In the victory over No. 13 UCLA on Feb. 11, Roy forced the Bruins to stop him and when their best option was to foul him, he hit 13-of-16 free throws. But his biggest impact was in forcing Jordan Farmar into a seven-turnover, 2-of-13 afternoon—one of several instances when Roy has cancelled the opposition's catalyst. He fed Jon Brockman for a last-minute dunk and put an exclamation on the win by rejecting Farmar's game-tying attempt at the buzzer.
With a couple of days to recover from the setback, UCLA coach Ben Howland gave BRoy a glowing review, insisting that the UW guard should be considered for several honors.
"I absolutely love him. I tell all the pro guys how good he is," Howland said on Valentine's Day. "He does it all. He's really improved his shot. He's a great defender, outstanding passer, has a great game facing the basket and off the bounce, and is a great post-up player.
"He could be playing for the Sonics right now as much as playing for the Huskies."
Last Saturday's near triple-double at Oregon State (25 points, eight rebounds, nine assists) placed Roy in the thick of Pac-10 Player of the Year race, if not in a slight lead. Two challengers come to town this weekend in the form of Stanford's Matt Haryasz, the Player of the Week twice in January, and Leon Powe, the Cal forward who has a slight lead over Roy in the season-long scoring numbers (20.1 to 19.5). The Stanford center's stock has faded slightly as the Cardinal has lost three of the last four games, while Powe hung tough with 30 points and 10 rebounds in Cal's defeat of Arizona. The Bears' bruiser had 23 and 10 as Cal was upset by ASU in Berkeley last Saturday.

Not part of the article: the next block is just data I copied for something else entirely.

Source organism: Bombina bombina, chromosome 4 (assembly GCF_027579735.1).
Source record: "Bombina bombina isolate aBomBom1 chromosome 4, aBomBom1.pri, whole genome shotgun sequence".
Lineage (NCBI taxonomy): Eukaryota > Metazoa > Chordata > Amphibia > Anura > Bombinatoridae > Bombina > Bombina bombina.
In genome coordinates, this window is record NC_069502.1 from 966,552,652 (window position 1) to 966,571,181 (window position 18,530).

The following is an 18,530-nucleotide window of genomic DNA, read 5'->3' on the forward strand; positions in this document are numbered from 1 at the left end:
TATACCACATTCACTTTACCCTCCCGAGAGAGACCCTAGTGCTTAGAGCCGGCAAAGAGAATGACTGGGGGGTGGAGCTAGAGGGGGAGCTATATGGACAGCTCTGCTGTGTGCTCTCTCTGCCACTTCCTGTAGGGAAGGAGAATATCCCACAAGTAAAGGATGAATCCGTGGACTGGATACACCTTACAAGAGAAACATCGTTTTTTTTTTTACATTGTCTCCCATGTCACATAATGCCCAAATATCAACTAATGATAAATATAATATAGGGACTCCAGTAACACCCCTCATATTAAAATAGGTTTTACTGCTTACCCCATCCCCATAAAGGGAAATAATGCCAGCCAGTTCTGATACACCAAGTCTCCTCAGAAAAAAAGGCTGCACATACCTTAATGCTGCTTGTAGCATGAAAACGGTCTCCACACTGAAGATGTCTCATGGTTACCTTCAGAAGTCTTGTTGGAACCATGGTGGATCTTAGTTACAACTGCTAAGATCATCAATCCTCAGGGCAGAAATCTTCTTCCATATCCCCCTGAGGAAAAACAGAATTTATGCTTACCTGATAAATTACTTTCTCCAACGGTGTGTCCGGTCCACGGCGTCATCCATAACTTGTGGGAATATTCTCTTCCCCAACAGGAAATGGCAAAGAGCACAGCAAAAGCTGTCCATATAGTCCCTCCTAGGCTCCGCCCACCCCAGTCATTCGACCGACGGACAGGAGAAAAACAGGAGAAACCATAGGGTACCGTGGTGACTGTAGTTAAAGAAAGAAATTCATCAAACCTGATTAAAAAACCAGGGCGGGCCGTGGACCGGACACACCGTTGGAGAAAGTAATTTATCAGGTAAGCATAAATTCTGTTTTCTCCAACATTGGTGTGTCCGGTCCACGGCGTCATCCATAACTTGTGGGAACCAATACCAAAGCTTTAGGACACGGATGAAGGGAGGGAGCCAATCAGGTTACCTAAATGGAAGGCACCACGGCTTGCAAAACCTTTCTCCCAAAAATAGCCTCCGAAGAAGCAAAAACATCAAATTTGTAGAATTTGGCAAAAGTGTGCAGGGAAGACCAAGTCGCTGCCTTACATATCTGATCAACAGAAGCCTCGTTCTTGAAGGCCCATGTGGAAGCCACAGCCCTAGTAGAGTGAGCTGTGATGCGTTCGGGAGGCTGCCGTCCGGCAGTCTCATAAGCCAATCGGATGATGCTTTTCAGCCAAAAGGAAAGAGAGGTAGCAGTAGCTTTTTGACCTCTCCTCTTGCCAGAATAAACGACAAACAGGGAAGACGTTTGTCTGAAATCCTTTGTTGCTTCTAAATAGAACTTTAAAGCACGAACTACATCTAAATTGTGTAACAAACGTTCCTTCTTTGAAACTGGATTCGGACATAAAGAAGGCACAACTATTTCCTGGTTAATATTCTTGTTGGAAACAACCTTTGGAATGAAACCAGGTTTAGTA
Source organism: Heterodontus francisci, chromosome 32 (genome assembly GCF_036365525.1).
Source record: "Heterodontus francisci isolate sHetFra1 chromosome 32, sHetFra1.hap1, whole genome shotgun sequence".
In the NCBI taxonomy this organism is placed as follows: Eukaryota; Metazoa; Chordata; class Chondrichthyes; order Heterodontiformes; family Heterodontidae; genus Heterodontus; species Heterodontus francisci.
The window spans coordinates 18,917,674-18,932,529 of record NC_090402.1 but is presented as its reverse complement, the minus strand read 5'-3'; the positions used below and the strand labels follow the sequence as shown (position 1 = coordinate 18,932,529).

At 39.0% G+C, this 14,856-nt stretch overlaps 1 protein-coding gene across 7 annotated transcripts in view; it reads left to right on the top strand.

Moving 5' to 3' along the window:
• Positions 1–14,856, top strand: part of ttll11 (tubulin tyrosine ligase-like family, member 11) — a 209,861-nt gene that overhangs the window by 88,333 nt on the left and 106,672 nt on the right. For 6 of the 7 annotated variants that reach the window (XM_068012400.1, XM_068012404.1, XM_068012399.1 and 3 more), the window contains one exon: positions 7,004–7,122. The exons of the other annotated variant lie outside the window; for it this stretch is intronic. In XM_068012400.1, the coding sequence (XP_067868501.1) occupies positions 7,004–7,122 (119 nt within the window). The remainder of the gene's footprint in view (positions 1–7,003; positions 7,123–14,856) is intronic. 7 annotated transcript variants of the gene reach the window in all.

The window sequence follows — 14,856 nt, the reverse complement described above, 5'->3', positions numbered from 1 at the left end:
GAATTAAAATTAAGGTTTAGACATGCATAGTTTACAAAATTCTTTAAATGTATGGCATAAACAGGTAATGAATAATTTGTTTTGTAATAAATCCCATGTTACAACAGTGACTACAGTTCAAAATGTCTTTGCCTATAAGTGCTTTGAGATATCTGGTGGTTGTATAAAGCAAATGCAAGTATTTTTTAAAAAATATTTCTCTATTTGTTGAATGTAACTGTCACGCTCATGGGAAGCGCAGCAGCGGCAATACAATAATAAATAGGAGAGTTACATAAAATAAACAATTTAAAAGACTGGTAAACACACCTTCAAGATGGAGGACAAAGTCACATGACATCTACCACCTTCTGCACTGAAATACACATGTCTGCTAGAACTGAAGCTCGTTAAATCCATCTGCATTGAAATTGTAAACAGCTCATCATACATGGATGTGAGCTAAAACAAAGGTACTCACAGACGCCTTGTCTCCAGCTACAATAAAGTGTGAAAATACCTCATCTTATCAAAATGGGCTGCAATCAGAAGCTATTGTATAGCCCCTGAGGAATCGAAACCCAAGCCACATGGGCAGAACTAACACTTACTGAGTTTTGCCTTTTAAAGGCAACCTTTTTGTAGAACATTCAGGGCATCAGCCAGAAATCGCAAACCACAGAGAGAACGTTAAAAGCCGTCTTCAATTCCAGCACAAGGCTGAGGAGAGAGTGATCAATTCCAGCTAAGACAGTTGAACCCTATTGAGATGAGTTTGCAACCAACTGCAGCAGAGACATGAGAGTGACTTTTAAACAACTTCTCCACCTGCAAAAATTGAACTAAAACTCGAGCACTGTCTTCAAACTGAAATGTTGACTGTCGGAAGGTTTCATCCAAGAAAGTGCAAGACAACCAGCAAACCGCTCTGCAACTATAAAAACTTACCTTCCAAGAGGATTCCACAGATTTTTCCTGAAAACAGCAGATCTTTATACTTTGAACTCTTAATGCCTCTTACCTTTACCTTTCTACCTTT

While Powe's power numbers are impressive—he leads the conference in rebounding (10.5 rpg)—Roy's versatility gives him an advantage. In Pac-10 games, Roy leads the conference in scoring (22.6 to Powe's 19.9) and assist/turnover ratio (2.03). The UW guard is also ninth in rebounding (6.1), fifth in steals (1.36), and seventh in FG percentage (.507) and 3-point FG percentage (.438). Powe doesn't rank in the top 10 in any category other than points and boards.
"He's just having a phenomenal year, not just in one or two areas, but all across the board," said Romar, who used a Magic Johnson analogy last week to illustrate the variety of ways BRoy can beat you.
Romar acknowledged that the scoring numbers of J.J. Redick and Adam Morrison, not to mention the records of Duke and Gonzaga, will be hard to overcome in the national Player of the Year voting. But he reiterated the merit of his selfless star for All-America consideration.
"Brandon Roy is as complete a player as anyone in the country, in my opinion," Romar remarked. "When I say that, I don't feel that I'm being biased. When we talk about who out there in the country—at 6-foot-6 now, not 6-11—rebounds at a high level, scores at a high level, passes at high level, defends at a high level, there aren't a whole lot of those guys out there. He's a tough cover for the opposition."